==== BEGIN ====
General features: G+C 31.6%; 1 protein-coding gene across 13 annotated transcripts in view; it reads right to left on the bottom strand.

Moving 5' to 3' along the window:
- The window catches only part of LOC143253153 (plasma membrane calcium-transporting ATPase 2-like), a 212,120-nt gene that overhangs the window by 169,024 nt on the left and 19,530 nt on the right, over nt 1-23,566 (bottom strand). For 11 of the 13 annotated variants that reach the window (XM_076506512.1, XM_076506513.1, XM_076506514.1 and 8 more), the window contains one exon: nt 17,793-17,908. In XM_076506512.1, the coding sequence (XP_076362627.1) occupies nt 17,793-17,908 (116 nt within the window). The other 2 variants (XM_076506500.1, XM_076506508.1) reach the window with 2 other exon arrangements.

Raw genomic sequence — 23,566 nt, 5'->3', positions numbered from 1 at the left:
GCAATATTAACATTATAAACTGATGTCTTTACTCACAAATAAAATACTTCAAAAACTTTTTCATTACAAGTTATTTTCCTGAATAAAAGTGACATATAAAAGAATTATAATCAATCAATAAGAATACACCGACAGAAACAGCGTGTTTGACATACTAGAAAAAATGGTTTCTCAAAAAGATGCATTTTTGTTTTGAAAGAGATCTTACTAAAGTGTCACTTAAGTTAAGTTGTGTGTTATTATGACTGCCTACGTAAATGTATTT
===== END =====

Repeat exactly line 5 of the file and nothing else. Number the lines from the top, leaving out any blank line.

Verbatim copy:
GCAATATTAACATTATAAACTGATGTCTTTACTCACAAATAAAATACTTCAAAAACTTTTTCATTACAAGTTATTTTCCTGAATAAAAGTGACATATAAAAGAATTATAATCAATCAATAAGAATACACCGACAGAAACAGCGTGTTTGACATACTAGAAAAAATGGTTTCTCAAAAAGATGCATTTTTGTTTTGAAAGAGATCTTACTAAAGTGTCACTTAAGTTAAGTTGTGTGTTATTATGACTGCCTACGTAAATGTATTT